Benjamin Netanyahu caused a media sensation back in 2017 when he referred to his political rivals as “sour pickles” during a raucous Knesset debate.
“When chamutzim talk, you hear conversations like, ‘Isn’t the situation here horrible and terrible? Isn’t everything falling apart? By the way, did you order tickets to London or Berlin?’” said Netanyahu at the time in response to constant bickering over his long governance. “They’re sour, and off they fly!”
Chamutzim is the Hebrew word for “pickles.” In this context, it’s the equivalent of calling someone a “sourpuss.”
The media had a field day, as did Netanyahu and his PR department. Bibi sent out a tweet posing with a large can of Israeli pickles under the caption: “We have a wonderful nation that loves to eat pickles, but it is not sour.”
יש לנו עם נהדר שאוהב לאכול חמוצים, אבל הוא לא חמוץ! ???? pic.twitter.com/QNjgcjOFrf
— Benjamin Netanyahu (@netanyahu) October 23, 2017
Soon everyone was calling anyone who disagreed with them a “pickle.”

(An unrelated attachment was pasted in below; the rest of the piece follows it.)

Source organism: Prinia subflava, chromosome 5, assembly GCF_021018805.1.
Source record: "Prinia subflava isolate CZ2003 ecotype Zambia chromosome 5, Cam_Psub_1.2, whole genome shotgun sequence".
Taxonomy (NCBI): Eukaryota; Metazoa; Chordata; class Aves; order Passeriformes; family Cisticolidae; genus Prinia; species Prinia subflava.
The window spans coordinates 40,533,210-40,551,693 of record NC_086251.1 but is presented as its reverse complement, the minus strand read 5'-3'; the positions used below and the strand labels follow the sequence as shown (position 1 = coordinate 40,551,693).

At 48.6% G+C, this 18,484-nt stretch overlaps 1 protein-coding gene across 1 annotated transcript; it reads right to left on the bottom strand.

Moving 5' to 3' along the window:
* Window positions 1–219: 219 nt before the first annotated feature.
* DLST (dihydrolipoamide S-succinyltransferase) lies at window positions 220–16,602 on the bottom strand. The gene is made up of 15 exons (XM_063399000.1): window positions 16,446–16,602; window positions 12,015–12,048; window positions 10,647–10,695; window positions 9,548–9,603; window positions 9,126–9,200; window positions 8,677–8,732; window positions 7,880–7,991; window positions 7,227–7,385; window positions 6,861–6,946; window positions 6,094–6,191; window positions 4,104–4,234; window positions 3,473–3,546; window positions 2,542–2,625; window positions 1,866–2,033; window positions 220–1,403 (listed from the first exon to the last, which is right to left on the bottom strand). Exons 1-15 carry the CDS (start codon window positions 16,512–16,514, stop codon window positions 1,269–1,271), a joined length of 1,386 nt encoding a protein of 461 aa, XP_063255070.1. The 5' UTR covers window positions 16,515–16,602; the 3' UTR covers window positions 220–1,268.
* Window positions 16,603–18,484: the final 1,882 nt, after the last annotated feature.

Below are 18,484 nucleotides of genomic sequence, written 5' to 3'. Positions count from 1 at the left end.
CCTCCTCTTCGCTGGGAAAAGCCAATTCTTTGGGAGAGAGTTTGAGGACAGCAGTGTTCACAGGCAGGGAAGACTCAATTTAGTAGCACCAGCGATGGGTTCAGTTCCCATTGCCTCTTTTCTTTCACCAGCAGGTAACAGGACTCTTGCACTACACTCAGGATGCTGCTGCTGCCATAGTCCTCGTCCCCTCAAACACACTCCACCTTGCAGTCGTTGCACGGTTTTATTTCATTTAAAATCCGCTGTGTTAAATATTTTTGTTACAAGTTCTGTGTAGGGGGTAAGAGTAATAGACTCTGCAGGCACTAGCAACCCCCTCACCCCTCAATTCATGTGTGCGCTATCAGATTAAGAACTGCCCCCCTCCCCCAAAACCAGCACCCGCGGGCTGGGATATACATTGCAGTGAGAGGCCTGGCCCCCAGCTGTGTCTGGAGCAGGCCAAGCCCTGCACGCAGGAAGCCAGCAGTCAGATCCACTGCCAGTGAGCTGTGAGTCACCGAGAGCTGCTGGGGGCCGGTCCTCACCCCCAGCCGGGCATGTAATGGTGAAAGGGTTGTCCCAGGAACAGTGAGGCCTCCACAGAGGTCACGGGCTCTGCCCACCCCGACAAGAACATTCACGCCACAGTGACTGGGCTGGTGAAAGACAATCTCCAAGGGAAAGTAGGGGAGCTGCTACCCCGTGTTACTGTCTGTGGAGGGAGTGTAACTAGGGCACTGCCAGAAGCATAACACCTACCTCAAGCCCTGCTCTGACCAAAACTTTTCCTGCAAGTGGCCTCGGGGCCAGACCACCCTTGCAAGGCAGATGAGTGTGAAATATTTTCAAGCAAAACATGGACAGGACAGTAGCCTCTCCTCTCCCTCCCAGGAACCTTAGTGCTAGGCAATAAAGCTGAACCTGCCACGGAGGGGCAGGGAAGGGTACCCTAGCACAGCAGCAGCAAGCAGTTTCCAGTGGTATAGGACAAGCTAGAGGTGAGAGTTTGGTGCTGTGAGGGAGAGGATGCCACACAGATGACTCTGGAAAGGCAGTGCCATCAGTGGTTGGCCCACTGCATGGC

On Monday, new Prime Minister Naftali Bennett turned those words back on Netanyahu, declaring before the Knesset: “You’ve become the new sour pickles (sourpusses). What you’ve neglected, we are fixing, and you are the new pickles. You just grumble, complain and whine.”
A fierce exchange quickly broke out between Bennett and Netanyahu.
“One question for Bennett and [Foreign Minister Yair] Lapid’s fraudulent government — how did you manage in such a short time to spoil our success in the fight against the coronavirus?” demanded Netanyahu. Israel’s COVID-19 infections rates are again on the rise just months after it declared “victory” over the virus.
Bennett shot back that he had no need to publicly announce and praise every move he made as prime minister, before explaining that “we sealed the gaps [in the vaccine supply] that you left behind, but we don’t need to call a press conference for every phone call with [Pfizer CEO] Bourla.”
Netanyahu also again slammed Bennett, a right-wing religious politician, for forming a government with far-left and anti-Zionist Arab parties. Bennett reminded the Knesset that it was Netanyahu himself who first courted the Islamist party Ra’am to join, or at least cooperate with his would-be coalition. “They went like thieves in the night to meet [Ra’am party leader] Mansour [Abbas]. In colloquial terms: You didn’t do it like a man,” charged Bennett.
Suffice it to say, there is absolutely no love lost between the current and the former prime ministers.